The idea of plot or the story itself was mentioned several times previously but never expanded on too much but it is a part of flash fiction just as it is in other forms of fiction. Returning to the example of the man in the airport,
“An inattentive, transient jackass says, – “Check it” – high-pitched, estrogenic sound awkwardly steam from thick, too-big lips covering precarious tan teeth. Mirrored sunglasses sterilize eyes plunging transgressor back to fatigued, faded skin, unkempt hair – a mind of questions, comments, demands, justifications – stayed verbally, exposed physically – “Is there a problem?” Pigments, parchments, binding, images relapse then release ribbed steel, scuffed plastic, relabeled boxes reskinned with tape, twine, and plastic that meld into a horizontal borough in motion, eclectic and naïve to the pigment of deities.
Emma’s work winks at the categorization of place and then challenges our prescribed definitions of the common place locations we all pass through everyday. In this three part series she's bring us to a place most of us feel we already know quite well - our home - and once there her work gets us to see it in a whole new way.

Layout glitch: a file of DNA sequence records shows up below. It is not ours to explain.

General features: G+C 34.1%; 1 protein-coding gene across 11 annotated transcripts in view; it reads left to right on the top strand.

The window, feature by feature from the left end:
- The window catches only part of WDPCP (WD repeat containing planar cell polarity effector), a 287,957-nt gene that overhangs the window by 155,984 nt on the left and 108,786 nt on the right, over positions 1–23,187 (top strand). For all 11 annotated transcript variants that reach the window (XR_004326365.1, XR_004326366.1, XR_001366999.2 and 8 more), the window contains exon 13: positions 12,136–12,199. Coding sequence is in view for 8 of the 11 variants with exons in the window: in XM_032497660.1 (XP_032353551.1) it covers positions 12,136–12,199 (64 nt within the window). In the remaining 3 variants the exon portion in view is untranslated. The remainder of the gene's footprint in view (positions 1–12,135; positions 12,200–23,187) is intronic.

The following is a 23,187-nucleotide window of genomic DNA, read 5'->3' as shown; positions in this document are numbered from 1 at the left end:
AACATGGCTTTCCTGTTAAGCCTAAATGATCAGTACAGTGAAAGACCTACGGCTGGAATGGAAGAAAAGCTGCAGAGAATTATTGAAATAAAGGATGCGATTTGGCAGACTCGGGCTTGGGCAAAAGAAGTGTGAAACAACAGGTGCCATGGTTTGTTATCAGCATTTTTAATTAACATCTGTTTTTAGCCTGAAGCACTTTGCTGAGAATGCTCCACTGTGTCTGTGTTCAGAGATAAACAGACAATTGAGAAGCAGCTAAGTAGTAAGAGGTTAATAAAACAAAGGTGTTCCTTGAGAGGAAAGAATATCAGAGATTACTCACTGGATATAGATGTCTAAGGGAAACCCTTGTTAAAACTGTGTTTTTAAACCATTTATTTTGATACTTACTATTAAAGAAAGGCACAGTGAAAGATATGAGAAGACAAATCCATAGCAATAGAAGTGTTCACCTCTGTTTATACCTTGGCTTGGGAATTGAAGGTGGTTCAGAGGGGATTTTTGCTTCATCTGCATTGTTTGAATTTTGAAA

So then, plot does not matter.
It does, of course, but it gets to it in a different way. The primary focus of flash fiction is to present mental associations through words to the reader that will allow the reader to enter into whatever memory or knowledge they have which mirrors the associations of the character in the story at that moment in the piece of flash fiction.
Flash fiction is versatile. It might not always be easy to write, but it’s certainly rewarding. Sometimes, it’s even fun. Best of all? You can use flash fiction to push the boundaries of your craft and end up with something surprising.
So step outside your comfort zone and into something new.